I attended a rather special event in London on Saturday. One of my clients, Tal Golesworthy, was celebrating the tenth anniversary of being the first person to have an ExoVasc® fitted.
What’s an ExoVasc®? I hear you ask. It’s a device that is placed around the ascending aorta where it provides support and is designed to prevent enlargement and rupture. Tal was the first person to have an ExoVasc® fitted because he was the person who invented it.
Tal has Marfan syndrome, an inherited condition that affects the body’s connective tissue. This includes the heart and blood vessels, which can enlarge or rupture (or dissect), with life-threatening consequences.
The current standard surgical means of preventing aortic dissection is to replace the ascending aorta and possibly the aortic valve with an artificial graft. To prevent blood clots forming on the replaced valve, the patient has to take anticoagulant drugs for the rest of his or her life.
When Tal discovered he needed to have surgery to prevent his aorta dissecting, he decided that there must be a better alternative – and set about designing it.
The result is the ExoVasc®, a custom-made external support which exactly matches the patient’s aorta. This is placed around the ascending aorta, which remains intact. Since the vessel and the valve remain intact, the surgery is more straightforward and there is no need for the patient to take anticoagulant drugs.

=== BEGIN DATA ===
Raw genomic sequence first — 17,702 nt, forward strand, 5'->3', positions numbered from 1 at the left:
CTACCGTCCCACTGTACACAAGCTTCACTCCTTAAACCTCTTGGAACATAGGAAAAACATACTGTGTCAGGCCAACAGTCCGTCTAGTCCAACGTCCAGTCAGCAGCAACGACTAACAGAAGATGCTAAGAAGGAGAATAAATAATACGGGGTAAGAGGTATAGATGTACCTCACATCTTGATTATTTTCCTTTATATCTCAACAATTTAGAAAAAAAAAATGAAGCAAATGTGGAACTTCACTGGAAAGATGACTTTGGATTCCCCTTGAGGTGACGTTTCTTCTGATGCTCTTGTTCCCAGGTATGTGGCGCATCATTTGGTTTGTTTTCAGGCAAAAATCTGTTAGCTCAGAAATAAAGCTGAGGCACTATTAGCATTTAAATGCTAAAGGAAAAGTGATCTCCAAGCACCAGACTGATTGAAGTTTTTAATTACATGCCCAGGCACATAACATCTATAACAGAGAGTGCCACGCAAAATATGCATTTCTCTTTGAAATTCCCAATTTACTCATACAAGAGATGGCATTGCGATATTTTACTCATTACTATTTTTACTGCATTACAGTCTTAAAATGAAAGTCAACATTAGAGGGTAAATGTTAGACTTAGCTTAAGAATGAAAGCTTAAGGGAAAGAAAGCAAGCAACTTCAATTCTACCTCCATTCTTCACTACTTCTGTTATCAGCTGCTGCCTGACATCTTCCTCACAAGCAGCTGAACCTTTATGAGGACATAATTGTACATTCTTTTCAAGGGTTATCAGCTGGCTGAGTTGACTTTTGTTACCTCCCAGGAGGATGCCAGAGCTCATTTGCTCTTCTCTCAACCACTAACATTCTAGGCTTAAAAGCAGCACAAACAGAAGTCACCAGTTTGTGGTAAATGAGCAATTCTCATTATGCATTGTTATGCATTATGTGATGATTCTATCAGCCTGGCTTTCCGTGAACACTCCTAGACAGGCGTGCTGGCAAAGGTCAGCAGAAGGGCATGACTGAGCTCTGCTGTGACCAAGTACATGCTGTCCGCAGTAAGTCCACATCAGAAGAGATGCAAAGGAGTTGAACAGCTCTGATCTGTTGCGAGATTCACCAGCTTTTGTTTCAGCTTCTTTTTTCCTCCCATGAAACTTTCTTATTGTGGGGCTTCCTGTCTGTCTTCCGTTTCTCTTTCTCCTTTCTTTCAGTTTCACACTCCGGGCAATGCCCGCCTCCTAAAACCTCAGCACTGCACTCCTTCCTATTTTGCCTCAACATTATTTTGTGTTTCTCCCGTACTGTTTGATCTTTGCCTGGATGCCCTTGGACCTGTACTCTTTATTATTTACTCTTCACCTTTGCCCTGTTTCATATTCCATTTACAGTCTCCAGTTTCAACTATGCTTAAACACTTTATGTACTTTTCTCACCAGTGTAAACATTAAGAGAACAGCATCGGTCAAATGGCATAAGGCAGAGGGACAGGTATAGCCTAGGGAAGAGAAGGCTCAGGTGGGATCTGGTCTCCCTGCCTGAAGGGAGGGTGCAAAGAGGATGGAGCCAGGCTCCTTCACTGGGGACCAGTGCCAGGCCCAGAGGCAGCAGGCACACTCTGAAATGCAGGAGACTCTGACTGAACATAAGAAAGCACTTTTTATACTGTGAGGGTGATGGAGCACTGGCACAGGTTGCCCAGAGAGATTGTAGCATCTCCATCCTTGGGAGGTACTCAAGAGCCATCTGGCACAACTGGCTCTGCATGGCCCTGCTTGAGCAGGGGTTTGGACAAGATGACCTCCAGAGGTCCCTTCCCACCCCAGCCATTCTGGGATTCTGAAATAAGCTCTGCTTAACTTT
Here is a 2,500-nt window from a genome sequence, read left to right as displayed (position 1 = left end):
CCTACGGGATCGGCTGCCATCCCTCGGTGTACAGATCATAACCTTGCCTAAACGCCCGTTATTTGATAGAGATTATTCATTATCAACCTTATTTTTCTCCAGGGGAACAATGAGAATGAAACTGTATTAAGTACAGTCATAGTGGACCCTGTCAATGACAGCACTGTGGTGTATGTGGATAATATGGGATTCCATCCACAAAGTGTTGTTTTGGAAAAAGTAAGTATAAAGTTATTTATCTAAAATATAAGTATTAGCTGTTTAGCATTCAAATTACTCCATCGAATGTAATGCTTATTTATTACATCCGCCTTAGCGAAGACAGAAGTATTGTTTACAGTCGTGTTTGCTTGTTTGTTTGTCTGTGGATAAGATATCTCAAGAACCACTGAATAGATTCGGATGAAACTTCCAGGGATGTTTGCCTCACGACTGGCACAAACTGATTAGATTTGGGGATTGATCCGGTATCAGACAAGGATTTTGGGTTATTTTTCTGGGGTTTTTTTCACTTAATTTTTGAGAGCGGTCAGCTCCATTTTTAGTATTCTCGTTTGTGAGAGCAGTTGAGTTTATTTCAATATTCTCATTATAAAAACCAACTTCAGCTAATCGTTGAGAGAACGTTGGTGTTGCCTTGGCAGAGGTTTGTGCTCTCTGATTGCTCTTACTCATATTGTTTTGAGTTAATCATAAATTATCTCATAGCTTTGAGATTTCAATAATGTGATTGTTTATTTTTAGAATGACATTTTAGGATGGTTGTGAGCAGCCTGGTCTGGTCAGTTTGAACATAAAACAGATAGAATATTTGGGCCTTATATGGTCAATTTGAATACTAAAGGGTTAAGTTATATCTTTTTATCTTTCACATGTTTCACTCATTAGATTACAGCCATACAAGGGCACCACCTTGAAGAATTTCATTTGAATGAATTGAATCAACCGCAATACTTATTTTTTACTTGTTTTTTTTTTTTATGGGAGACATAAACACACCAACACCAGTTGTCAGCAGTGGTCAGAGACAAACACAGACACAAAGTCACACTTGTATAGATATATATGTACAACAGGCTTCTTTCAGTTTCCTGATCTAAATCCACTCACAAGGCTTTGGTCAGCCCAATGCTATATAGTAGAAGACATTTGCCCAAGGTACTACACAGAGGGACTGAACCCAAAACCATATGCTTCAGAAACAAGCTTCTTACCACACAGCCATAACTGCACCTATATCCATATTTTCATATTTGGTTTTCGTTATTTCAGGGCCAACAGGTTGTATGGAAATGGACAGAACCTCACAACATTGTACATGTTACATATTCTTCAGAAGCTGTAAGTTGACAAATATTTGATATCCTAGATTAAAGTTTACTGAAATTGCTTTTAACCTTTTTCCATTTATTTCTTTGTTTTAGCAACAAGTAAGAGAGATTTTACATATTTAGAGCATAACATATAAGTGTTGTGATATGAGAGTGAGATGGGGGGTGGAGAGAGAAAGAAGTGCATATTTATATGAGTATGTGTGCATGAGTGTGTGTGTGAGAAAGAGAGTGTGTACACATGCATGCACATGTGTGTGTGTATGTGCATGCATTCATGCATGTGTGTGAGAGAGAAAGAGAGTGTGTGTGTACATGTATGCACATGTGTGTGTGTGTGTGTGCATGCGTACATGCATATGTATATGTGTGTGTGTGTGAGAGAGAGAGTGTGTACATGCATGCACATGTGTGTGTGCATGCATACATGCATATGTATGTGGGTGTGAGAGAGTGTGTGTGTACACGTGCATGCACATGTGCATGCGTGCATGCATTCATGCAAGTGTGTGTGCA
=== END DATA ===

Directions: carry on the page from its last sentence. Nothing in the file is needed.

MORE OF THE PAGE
Since Tal had his device fitted in 2004, a further 41 people have undergone the same surgery.
Saturday’s party was to celebrate Tal’s anniversary. Several people who are part of the project, along with many of the patients, met at the Royal Brompton Hospital, where his device was fitted, to raise a glass and toast his achievements.
I am in awe of Tal’s work, his ingenuity and his bravery. It is a pleasure and a privilege to work with him and I was delighted to be asked to be part of his day on Saturday.
To find out more about Tal and the Personalised External Aortic Root Support project, visit www.exstent.com or watch Tal’s TEDx talk (which has been watched by over a million people to date).
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